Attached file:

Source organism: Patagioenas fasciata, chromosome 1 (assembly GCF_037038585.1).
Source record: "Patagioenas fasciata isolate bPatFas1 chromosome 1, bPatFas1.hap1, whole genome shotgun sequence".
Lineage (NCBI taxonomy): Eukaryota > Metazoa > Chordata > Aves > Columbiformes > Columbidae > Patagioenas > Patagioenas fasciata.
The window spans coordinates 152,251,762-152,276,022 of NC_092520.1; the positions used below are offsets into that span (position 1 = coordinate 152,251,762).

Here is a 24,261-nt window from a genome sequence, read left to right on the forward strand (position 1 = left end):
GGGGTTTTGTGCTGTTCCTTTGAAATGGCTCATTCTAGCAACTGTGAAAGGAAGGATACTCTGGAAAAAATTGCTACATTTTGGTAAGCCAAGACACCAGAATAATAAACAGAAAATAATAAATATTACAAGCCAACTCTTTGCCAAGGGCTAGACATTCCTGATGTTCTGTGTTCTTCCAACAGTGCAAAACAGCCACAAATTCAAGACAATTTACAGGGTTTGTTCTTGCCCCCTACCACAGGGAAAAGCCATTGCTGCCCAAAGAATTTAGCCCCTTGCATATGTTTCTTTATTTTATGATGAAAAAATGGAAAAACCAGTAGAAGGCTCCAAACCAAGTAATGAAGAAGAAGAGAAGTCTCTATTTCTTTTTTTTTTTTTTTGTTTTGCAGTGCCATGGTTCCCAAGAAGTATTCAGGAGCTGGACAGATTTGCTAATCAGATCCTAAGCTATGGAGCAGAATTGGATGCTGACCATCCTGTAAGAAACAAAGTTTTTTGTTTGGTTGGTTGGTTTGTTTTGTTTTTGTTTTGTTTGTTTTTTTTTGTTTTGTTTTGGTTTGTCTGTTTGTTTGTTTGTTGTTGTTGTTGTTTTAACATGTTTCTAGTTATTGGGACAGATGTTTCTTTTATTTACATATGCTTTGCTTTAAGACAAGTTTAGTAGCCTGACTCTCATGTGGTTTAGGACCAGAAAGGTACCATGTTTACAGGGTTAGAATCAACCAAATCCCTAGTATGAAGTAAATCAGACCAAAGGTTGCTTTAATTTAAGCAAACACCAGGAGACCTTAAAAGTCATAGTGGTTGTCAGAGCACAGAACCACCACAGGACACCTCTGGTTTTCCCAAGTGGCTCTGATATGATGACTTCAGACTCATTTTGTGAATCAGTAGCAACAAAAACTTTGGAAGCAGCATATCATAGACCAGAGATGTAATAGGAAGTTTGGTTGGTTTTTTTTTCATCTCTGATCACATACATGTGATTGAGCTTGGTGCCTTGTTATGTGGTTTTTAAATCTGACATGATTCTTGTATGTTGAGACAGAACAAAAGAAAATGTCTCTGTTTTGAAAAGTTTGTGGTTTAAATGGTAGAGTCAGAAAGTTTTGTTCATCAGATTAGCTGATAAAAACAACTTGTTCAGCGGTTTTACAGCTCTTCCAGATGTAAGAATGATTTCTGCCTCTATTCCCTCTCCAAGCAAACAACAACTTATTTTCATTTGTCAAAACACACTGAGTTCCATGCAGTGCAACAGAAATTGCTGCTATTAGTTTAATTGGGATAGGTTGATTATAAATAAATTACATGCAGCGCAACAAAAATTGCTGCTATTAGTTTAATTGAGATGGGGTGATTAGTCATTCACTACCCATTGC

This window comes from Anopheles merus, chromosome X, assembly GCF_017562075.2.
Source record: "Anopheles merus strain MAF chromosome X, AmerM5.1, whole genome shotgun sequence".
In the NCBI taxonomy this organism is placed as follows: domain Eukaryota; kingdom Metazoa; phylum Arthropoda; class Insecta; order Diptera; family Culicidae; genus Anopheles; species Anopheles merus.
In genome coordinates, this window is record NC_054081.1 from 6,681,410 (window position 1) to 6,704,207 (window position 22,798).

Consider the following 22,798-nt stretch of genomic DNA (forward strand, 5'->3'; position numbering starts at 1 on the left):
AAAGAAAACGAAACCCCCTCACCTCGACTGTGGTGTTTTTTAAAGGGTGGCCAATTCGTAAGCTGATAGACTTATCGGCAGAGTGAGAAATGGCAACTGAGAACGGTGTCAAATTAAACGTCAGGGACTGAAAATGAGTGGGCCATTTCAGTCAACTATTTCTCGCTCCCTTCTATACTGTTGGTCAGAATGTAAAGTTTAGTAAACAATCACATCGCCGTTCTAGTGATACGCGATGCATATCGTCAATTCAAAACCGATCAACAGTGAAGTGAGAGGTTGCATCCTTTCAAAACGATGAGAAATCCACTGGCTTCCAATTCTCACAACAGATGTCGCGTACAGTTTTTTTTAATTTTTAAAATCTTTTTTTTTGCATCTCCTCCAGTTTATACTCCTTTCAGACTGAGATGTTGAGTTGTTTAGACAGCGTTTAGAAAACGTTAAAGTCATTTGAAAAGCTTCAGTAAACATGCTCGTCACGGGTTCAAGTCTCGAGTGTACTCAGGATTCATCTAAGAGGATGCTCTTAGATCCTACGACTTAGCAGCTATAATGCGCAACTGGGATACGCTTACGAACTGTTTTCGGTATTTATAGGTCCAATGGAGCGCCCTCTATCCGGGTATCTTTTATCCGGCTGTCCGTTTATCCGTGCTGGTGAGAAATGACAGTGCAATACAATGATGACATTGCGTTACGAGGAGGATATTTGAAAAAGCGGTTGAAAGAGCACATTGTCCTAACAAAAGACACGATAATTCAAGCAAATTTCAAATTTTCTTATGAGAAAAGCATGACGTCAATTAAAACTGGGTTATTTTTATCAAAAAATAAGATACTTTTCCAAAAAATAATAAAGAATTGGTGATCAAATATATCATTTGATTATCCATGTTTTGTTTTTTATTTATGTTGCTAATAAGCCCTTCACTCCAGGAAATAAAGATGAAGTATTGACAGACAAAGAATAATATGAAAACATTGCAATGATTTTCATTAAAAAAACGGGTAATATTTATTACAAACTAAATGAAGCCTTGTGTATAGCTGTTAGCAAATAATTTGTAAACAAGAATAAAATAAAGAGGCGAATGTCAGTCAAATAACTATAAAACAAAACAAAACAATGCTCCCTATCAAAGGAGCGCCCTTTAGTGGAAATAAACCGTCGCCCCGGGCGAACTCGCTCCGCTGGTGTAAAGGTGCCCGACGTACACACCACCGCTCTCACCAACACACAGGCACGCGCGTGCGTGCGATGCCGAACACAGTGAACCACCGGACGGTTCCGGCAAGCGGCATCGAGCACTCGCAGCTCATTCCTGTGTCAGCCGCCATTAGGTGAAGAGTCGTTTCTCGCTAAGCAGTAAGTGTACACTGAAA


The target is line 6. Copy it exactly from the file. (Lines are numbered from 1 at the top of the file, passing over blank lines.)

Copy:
GGGGTTTTGTGCTGTTCCTTTGAAATGGCTCATTCTAGCAACTGTGAAAGGAAGGATACTCTGGAAAAAATTGCTACATTTTGGTAAGCCAAGACACCAGAATAATAAACAGAAAATAATAAATATTACAAGCCAACTCTTTGCCAAGGGCTAGACATTCCTGATGTTCTGTGTTCTTCCAACAGTGCAAAACAGCCACAAATTCAAGACAATTTACAGGGTTTGTTCTTGCCCCCTACCACAGGGAAAAGCCATTGCTGCCCAAAGAATTTAGCCCCTTGCATATGTTTCTTTATTTTATGATGAAAAAATGGAAAAACCAGTAGAAGGCTCCAAACCAAGTAATGAAGAAGAAGAGAAGTCTCTATTTCTTTTTTTTTTTTTTTGTTTTGCAGTGCCATGGTTCCCAAGAAGTATTCAGGAGCTGGACAGATTTGCTAATCAGATCCTAAGCTATGGAGCAGAATTGGATGCTGACCATCCTGTAAGAAACAAAGTTTTTTGTTTGGTTGGTTGGTTTGTTTTGTTTTTGTTTTGTTTGTTTTTTTTTGTTTTGTTTTGGTTTGTCTGTTTGTTTGTTTGTTGTTGTTGTTGTTTTAACATGTTTCTAGTTATTGGGACAGATGTTTCTTTTATTTACATATGCTTTGCTTTAAGACAAGTTTAGTAGCCTGACTCTCATGTGGTTTAGGACCAGAAAGGTACCATGTTTACAGGGTTAGAATCAACCAAATCCCTAGTATGAAGTAAATCAGACCAAAGGTTGCTTTAATTTAAGCAAACACCAGGAGACCTTAAAAGTCATAGTGGTTGTCAGAGCACAGAACCACCACAGGACACCTCTGGTTTTCCCAAGTGGCTCTGATATGATGACTTCAGACTCATTTTGTGAATCAGTAGCAACAAAAACTTTGGAAGCAGCATATCATAGACCAGAGATGTAATAGGAAGTTTGGTTGGTTTTTTTTTCATCTCTGATCACATACATGTGATTGAGCTTGGTGCCTTGTTATGTGGTTTTTAAATCTGACATGATTCTTGTATGTTGAGACAGAACAAAAGAAAATGTCTCTGTTTTGAAAAGTTTGTGGTTTAAATGGTAGAGTCAGAAAGTTTTGTTCATCAGATTAGCTGATAAAAACAACTTGTTCAGCGGTTTTACAGCTCTTCCAGATGTAAGAATGATTTCTGCCTCTATTCCCTCTCCAAGCAAACAACAACTTATTTTCATTTGTCAAAACACACTGAGTTCCATGCAGTGCAACAGAAATTGCTGCTATTAGTTTAATTGGGATAGGTTGATTATAAATAAATTACATGCAGCGCAACAAAAATTGCTGCTATTAGTTTAATTGAGATGGGGTGATTAGTCATTCACTACCCATTGC